Pubdate: Tue, 24 Jun 2008
Source: Times, The (Trenton, NJ)
Copyright: 2008 The Times
Author: Jerry Epstein


Children are a primary concern for drug policy partially because drug
abuse and addiction peak around age 21. The Times' call for increased
judicial discretion is welcome (editorial, "Zone defense," June 20),
but there is no data that show varying punishments based on distances
from schools has impeded availability. We must address the problem at
a more fundamental level.

Some 83 percent of drug abuse is due to alcohol -- 69 percent
exclusively alcohol and another 14 percent where other drugs have been
added. Much of the rest is prescription drug abuse. Policy does not
reflect those basic facts.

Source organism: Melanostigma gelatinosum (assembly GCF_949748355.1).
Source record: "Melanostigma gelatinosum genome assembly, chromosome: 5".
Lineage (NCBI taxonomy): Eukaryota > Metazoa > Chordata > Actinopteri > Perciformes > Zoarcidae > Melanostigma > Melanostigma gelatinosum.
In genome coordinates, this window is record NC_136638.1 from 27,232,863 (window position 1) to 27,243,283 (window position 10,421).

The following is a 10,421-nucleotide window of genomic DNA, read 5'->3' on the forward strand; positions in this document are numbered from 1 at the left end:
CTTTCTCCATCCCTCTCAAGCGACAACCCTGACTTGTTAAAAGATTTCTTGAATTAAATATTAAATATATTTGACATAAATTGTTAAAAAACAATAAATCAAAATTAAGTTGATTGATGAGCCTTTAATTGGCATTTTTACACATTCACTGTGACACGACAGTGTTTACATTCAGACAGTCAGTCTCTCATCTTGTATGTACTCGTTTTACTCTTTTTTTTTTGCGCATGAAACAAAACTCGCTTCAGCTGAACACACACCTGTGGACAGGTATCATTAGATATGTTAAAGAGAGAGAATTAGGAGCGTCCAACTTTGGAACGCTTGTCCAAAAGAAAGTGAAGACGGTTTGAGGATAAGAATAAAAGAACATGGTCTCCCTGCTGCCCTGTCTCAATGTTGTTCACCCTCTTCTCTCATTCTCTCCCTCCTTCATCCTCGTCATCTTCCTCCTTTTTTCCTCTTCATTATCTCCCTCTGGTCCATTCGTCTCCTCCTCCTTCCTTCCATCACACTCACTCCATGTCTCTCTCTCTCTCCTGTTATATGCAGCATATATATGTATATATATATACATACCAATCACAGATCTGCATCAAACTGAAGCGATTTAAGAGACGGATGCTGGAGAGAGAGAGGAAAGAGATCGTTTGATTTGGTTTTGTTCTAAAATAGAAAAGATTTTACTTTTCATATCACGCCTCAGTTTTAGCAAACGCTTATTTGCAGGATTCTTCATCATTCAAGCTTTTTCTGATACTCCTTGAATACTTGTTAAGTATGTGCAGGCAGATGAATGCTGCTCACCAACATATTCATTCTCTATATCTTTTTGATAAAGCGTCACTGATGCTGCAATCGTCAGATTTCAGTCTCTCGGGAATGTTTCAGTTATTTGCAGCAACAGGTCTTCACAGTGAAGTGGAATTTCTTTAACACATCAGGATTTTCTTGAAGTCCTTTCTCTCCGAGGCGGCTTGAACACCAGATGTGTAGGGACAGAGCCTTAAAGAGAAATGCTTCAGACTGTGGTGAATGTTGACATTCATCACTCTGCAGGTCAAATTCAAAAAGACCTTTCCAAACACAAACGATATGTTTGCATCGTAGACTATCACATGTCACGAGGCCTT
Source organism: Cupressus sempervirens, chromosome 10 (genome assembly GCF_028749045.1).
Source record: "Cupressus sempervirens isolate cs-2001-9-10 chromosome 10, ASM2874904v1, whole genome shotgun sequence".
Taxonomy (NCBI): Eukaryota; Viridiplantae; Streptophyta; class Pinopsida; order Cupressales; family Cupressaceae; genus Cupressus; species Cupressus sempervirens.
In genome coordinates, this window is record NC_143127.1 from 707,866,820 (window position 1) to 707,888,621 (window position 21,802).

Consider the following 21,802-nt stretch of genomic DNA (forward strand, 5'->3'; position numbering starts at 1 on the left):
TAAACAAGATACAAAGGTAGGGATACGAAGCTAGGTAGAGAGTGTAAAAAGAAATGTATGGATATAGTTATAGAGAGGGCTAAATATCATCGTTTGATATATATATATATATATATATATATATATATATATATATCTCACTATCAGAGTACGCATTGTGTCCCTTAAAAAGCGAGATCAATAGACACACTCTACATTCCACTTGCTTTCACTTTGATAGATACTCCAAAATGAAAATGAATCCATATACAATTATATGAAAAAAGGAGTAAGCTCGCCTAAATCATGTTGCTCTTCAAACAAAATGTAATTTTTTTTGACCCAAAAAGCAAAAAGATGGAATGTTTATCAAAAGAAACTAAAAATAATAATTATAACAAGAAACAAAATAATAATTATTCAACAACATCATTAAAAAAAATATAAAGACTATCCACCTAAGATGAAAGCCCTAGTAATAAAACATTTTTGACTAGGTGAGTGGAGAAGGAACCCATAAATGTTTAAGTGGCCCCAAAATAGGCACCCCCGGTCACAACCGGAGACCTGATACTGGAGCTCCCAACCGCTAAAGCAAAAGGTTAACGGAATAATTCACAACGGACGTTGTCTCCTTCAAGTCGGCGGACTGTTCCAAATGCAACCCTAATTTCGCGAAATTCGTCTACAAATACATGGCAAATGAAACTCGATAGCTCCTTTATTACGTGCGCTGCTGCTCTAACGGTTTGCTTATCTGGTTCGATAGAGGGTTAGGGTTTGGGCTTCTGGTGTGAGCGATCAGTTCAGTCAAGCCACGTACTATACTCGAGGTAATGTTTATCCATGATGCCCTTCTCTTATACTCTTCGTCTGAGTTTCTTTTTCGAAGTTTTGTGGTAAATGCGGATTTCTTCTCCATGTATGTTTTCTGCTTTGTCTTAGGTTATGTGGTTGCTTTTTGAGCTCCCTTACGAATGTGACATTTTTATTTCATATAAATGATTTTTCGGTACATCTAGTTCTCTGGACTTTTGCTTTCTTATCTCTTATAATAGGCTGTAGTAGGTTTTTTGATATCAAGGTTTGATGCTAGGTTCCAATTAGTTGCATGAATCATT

Despite massive increases in arrests and imprisonment over the
decades, the financial temptation produced by prohibition has led to
more than 3 percent of teens becoming involved in drug sales,
primarily of marijuana, which is currently used by 93 percent as many
as use alcohol on an average day by those aged 12 to 17.

Marijuana is the backbone of a distribution system that can be
expanded to provide other drugs (thus the "gateway," according to the
National Academy of Sciences). The national commissions on marijuana
of 1972 and 1982 pondered such effects and urged a serious review of
marijuana prohibition, which has never been ef fected but is
desperately needed.

Free market incentives work. We have surrendered control of the drug
supply to criminals. Sup ply meets demand. When we punish sales to
adults severely, we remove the disincentive to sell to the young.
Bottom line: Some 90 percent of 12th graders have reported marijuana
is "easy to get" since 1975 and most it's easier to get than alcohol.

Such an intolerable failure re quires open discussion, assessment and


Houston, Texas

The writer, a New Jersey native, is a researcher for the Drug Policy
Forum of Texas.
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